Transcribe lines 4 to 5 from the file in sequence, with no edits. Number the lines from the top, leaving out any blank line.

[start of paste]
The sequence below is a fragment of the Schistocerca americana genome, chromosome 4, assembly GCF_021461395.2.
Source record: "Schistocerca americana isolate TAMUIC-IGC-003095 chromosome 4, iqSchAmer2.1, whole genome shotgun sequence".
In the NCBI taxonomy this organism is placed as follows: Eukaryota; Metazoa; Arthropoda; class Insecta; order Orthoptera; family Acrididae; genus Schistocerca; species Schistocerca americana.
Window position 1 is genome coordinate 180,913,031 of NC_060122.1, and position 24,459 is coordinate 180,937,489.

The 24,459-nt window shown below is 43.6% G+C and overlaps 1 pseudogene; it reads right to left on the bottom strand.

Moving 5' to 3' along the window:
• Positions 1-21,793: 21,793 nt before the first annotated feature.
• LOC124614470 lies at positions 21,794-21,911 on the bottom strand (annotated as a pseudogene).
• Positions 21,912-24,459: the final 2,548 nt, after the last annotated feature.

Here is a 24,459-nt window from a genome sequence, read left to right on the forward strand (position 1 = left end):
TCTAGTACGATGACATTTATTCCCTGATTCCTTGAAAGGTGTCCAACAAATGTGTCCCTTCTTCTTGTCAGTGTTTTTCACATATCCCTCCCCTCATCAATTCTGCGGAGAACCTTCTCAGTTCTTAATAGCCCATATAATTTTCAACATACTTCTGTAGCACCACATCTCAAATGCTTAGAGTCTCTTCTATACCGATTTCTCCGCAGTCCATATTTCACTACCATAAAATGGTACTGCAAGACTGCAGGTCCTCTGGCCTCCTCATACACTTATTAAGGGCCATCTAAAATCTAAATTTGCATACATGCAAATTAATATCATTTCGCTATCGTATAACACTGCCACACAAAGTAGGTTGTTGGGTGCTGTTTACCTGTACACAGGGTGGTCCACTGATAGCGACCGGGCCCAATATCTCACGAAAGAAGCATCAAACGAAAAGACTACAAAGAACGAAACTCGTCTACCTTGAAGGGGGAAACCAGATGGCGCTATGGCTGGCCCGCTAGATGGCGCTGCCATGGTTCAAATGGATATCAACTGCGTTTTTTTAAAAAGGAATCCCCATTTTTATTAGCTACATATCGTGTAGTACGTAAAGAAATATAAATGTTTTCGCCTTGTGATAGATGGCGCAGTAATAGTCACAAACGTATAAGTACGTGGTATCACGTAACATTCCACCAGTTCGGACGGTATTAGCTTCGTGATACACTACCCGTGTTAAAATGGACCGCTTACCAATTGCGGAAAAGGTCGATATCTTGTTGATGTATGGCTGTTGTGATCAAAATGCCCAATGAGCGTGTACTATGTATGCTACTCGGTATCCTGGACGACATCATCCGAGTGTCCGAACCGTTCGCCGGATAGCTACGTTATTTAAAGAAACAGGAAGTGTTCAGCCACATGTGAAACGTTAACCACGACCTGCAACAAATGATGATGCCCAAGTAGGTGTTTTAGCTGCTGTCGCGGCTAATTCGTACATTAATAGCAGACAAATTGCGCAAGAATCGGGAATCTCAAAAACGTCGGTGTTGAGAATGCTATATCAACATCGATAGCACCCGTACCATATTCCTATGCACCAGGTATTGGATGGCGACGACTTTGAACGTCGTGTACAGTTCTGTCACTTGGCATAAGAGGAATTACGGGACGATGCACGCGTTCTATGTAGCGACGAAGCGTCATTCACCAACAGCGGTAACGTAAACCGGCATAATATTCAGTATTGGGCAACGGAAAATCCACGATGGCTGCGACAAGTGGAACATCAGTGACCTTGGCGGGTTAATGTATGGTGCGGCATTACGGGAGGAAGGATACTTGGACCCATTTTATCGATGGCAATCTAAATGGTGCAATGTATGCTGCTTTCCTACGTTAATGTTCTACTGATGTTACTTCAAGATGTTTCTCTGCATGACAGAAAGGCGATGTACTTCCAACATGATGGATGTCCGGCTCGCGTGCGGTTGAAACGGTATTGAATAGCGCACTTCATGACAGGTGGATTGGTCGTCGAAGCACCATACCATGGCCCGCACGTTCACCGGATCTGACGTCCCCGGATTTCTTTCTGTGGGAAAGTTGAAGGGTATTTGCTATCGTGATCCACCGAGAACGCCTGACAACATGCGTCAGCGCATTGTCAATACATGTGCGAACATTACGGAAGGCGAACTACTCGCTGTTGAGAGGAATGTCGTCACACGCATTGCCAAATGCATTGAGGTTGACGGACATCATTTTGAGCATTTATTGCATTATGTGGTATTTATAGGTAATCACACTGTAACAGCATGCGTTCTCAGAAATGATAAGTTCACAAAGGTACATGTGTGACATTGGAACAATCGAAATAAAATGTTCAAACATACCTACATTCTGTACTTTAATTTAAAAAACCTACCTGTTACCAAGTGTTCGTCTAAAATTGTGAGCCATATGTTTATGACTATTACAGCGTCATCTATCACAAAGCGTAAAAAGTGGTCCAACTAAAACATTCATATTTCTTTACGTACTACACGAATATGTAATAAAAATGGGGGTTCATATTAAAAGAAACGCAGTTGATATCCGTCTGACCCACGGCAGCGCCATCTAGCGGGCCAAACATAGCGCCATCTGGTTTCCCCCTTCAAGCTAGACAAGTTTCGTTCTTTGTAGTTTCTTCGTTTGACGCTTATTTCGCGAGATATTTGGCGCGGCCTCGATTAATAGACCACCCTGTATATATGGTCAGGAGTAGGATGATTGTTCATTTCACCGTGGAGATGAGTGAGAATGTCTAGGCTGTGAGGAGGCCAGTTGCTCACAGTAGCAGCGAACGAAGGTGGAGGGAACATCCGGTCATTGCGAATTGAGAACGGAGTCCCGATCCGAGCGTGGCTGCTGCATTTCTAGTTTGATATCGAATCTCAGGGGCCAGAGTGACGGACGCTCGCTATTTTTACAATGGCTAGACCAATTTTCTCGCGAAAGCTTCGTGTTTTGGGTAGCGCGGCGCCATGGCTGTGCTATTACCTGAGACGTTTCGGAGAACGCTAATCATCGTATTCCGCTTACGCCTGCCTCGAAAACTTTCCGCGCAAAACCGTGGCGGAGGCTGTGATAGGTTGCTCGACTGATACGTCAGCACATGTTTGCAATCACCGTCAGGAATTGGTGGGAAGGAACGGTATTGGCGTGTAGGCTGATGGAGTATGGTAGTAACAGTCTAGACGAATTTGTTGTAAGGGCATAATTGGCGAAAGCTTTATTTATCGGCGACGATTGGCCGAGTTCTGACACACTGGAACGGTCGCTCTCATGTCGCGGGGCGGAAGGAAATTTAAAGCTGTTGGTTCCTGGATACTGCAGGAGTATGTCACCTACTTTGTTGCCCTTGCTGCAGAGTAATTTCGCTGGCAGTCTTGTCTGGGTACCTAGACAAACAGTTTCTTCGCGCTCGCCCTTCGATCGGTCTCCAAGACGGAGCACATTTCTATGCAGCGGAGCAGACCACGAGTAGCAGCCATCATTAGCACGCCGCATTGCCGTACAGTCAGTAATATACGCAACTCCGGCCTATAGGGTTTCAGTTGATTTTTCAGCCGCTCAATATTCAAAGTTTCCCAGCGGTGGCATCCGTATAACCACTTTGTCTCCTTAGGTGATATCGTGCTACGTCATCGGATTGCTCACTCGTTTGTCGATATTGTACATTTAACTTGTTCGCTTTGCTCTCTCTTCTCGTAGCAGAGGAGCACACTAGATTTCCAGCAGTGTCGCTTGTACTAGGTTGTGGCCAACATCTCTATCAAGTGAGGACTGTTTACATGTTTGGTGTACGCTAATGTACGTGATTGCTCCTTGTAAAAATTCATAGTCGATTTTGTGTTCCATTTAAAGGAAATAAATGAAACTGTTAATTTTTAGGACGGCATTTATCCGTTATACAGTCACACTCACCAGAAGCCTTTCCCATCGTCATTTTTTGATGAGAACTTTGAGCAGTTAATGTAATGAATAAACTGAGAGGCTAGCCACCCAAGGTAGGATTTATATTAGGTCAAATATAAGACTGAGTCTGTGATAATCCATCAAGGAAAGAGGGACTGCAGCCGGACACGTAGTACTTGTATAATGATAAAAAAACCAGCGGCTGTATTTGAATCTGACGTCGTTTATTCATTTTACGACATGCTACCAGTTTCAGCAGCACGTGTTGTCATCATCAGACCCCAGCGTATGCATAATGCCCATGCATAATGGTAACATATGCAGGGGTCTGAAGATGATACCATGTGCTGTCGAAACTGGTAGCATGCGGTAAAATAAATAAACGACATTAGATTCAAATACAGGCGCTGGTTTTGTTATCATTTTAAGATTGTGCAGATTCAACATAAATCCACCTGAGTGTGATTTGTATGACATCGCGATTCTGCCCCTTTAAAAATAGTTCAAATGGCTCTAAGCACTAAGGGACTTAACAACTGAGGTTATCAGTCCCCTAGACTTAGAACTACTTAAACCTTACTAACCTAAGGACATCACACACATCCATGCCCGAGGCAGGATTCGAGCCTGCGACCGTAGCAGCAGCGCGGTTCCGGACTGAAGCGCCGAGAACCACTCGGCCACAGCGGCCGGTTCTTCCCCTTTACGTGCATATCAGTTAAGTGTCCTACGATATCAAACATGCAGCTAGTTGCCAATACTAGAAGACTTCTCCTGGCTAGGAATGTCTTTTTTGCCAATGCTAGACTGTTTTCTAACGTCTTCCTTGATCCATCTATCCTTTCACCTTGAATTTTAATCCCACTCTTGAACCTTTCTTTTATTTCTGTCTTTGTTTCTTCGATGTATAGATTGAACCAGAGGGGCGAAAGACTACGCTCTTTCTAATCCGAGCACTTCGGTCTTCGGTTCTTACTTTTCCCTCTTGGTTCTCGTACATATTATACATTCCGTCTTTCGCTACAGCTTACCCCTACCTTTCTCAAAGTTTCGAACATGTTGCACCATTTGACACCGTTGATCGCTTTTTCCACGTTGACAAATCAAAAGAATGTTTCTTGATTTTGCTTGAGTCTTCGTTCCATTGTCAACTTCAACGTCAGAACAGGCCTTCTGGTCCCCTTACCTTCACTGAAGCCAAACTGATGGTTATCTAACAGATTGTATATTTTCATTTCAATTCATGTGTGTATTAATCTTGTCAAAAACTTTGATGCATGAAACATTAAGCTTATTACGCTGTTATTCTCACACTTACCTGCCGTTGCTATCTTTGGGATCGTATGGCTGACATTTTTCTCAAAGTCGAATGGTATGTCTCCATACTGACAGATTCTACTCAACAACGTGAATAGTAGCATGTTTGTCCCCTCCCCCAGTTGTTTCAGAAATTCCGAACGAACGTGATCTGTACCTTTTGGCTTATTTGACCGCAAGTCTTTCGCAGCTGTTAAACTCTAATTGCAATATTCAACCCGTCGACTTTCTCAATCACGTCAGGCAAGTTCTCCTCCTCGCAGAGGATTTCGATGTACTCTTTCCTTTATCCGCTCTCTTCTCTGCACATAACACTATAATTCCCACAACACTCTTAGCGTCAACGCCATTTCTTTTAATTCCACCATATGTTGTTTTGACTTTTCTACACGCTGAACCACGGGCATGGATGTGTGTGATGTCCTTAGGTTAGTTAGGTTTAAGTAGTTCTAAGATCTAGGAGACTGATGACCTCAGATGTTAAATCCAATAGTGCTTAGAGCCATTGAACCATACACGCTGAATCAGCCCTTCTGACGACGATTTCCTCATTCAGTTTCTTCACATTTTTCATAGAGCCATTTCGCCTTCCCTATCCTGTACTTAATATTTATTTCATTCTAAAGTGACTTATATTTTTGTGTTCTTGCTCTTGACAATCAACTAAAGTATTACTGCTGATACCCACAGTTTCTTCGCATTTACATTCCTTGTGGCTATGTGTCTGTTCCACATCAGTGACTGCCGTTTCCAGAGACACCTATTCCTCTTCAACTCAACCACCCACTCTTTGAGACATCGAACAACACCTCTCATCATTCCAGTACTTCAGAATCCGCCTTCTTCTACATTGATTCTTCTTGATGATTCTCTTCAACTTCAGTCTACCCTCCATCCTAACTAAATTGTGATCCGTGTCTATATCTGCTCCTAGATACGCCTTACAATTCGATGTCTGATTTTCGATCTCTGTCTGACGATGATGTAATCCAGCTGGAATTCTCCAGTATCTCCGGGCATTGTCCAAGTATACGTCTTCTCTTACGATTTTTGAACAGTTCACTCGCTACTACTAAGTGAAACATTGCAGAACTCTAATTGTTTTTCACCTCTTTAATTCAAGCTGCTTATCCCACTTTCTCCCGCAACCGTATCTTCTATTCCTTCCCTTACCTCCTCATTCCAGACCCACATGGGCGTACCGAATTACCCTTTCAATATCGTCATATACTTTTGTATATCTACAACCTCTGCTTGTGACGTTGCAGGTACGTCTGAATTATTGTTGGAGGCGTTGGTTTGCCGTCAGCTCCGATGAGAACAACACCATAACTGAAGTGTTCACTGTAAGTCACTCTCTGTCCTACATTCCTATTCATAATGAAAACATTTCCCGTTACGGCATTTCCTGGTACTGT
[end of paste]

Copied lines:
Window position 1 is genome coordinate 180,913,031 of NC_060122.1, and position 24,459 is coordinate 180,937,489.

The 24,459-nt window shown below is 43.6% G+C and overlaps 1 pseudogene; it reads right to left on the bottom strand.